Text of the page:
This summer, I’ve had the privilege of coaching a dynamic, university-bound 18-year-old woman. Her mother contacted me last spring to ask if my transition coaching applied to recent high school grads. My answer was yes. And no.

Yes, the tools and resources I use with clients going through career and business transitions would be relevant in any situation.

No, I hadn’t coached a teen before.

The mother was worried that her daughter’s drive for perfection might take away from the joys of college life. Her hope was that her daughter would live “in the moment,” enjoy meeting new people, and soak in the experience. She explained how her daughter could be very “black and white,” and that navigating setbacks or disappointment was sometimes a challenge.

The “pressure for perfection” is serious.

If you read the news, you’re certainly exposed to heartbreaking messages about overprogrammed and overstressed teenagers. Young adults who have trouble navigating the pressures of college life. Teens who are unable to manage disappointment and setbacks in a healthy way. Anxiety, depression, and suicide rates have been rising in this age group. This recent New York Times article featuring students from the University of Pennsylvania captures the seriousness of what’s happening on college campuses around the nation.

Through my own research, I’ve found that there’s a missing support system for these young adults, who are facing one of the biggest transitions of adulthood. Even the institutions themselves have started to notice: Harvard, for example, has developed a noncredit class entitled “Reflecting on Your Life.”

Yes, there are college centers in high schools, involved (sometimes overly involved) parents, and friends who are interested in the school and major you choose . . . but what about the important stuff? Like:

  • Knowing (and voicing) who you are
  • What you stand for
  • What your core values are
  • How your college path can influence or deter from your dream
  • Developing skills for independence and resilience
  • Stress management strategies
  • Present moment awareness

Not to mention the critical lesson that sometimes “good enough” is good enough.

Support leads to success.

When I was growing up, every single time I tried out for a team, ran for student government, or applied for a job, my dad used to say the same thing to me: “Tell them you’re lucky.” His rationale was that people liked to surround themselves with lucky people.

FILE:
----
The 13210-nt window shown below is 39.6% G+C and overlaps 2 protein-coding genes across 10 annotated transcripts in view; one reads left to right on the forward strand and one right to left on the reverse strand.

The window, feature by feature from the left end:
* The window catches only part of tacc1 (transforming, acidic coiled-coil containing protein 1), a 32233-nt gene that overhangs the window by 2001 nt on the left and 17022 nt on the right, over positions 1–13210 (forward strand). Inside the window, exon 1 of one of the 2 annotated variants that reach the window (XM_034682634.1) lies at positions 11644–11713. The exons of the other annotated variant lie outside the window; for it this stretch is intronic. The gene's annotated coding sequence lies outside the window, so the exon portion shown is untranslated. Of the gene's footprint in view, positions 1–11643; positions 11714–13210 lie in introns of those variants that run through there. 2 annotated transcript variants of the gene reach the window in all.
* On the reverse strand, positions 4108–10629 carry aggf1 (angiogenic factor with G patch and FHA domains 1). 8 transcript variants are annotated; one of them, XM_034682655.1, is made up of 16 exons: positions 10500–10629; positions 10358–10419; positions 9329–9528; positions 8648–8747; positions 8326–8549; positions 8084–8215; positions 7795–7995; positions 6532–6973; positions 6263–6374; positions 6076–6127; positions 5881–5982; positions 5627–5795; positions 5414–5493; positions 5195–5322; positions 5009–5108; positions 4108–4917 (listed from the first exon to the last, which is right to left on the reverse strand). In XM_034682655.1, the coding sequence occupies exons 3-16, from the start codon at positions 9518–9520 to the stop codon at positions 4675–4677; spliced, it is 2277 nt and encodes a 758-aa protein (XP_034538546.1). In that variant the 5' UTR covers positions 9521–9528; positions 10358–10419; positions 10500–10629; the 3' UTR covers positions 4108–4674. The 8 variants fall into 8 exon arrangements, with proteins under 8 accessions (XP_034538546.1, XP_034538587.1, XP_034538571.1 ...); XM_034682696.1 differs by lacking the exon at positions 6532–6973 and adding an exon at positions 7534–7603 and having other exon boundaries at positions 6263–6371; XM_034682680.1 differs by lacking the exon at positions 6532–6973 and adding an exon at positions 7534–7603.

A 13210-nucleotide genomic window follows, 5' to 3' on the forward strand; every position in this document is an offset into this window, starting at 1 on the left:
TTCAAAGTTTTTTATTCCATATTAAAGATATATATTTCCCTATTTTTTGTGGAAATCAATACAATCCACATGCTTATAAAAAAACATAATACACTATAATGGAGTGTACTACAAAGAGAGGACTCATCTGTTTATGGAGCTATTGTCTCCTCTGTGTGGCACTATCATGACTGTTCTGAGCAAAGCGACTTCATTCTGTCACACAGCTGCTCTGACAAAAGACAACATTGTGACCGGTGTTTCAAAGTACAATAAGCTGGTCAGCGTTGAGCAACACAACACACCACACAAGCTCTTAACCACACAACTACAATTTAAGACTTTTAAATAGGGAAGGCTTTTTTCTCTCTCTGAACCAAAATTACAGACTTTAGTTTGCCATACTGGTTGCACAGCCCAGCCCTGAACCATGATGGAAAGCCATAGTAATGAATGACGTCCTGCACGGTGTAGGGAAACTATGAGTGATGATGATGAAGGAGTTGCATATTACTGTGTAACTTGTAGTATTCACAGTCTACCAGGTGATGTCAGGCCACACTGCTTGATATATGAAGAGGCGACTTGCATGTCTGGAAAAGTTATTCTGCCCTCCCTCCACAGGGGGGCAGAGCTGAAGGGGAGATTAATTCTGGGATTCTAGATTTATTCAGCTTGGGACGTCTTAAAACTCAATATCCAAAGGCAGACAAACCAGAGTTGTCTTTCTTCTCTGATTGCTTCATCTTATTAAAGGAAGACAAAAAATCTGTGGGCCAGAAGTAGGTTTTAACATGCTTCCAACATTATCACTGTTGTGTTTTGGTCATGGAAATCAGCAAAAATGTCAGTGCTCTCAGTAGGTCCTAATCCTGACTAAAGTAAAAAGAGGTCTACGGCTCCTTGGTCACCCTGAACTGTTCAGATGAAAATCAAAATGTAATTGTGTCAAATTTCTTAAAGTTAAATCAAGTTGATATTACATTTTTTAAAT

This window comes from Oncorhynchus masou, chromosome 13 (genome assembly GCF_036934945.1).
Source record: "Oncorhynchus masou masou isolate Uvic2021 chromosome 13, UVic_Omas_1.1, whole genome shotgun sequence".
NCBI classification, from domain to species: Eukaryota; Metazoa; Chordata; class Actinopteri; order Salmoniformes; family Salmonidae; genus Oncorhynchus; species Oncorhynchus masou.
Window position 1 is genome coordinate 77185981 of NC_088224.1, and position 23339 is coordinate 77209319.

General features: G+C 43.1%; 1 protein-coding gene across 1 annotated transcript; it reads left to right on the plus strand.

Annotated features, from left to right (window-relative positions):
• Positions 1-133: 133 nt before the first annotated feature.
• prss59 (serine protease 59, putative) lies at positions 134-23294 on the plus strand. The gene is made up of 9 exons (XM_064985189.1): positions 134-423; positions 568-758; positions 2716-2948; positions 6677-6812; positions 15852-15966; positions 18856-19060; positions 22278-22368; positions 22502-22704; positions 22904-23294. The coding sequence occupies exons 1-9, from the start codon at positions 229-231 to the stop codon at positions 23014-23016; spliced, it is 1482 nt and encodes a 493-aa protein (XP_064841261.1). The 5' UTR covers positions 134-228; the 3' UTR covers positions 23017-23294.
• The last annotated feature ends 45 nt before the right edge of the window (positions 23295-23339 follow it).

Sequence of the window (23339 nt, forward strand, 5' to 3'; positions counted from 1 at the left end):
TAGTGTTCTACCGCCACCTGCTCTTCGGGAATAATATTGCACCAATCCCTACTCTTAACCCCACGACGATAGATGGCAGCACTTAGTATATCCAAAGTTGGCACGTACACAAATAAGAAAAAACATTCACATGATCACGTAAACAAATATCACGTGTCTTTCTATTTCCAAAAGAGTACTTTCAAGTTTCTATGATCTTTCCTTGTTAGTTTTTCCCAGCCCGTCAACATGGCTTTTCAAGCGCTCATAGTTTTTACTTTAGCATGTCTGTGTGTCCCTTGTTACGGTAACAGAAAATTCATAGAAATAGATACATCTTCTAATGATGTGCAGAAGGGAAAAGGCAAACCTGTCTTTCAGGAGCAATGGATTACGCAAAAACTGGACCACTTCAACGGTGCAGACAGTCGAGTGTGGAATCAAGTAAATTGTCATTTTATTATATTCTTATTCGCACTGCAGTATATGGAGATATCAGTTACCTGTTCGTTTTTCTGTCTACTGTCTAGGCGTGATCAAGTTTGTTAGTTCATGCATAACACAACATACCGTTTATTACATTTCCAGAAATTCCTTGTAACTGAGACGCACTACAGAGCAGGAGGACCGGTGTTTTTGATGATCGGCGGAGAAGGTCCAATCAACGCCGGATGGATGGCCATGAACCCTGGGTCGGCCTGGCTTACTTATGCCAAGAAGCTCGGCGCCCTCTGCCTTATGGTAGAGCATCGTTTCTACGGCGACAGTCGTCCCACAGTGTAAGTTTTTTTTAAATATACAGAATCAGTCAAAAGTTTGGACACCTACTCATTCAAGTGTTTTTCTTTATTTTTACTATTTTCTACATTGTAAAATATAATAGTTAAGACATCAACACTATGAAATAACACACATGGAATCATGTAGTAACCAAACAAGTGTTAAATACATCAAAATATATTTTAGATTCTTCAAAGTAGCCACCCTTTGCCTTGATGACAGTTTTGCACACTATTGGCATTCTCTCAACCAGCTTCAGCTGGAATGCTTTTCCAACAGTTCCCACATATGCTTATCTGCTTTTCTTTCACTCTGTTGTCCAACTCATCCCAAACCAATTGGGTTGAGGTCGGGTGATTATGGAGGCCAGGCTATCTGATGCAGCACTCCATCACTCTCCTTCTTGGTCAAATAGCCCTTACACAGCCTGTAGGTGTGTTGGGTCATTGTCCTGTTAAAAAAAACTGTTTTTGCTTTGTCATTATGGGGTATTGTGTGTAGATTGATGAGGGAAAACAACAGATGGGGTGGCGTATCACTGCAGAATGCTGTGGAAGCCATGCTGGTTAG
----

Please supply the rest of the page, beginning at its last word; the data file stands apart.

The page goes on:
The truth is, I have been abundantly lucky my entire life. I’ve been surrounded by a supportive community during every major life transition: going off to college, moving to the East Coast, getting my first apartment, rebounding from a layoff after 9/11, leaving a job that wasn’t the right fit, starting a business. Supportive parents, siblings, professors, advisors, bosses, mentors, coaches, neighbors, and friends have helped me navigate these big changes.

It’s with this type of support in mind that I’m creating a group-coaching program specifically for college-bound women. Going off to college is the first of many big transitions, and I want to guide participants toward success during their time in college, and to equip them with the skills needed to have a fulfilling life beyond.

In this program, success is defined as learning the skills of cultivating happiness. Being able to handle setbacks. Living in the moment. Having confidence and being comfortable in your own skin. Defining your core values. Living those core values.

Of course, I’m aware that not everyone is fortunate to be surrounded by the kind of support system I have. For this reason, I’ve decided to offer coaching scholarships to young women in our community, in the hope that someday they’ll pay it forward, helping others when they’re given the opportunity, just like people have helped me along the way.

How you can help.

I’m in the beginning stages of putting together a needs assessment for this program, and as part of that process, I need to hear from parents of teenage daughters about their interest in this type of coaching program. I’ve written a brief six-question survey to help me determine the topics and format of the course. Just click the link to send me your input. Thank you.

Why am I expanding my business this way? Because it makes sense. My business is about helping people navigate life’s transitions—from leaving home for the first time, to landing your first job, to finding balance with career and family obligations, switching gears entirely, or winding down after a long career and simply looking for renewed purpose. I coach people going through transition from beginning to end. And I’m excited about the possibilities ahead.

About Regan Walsh

Regan Walsh is an executive and life coach from Columbus, Ohio, who helps people craft strategic plans for their lives. She meets with clients all over central Ohio, and connects with them via phone and Skype all over the world.

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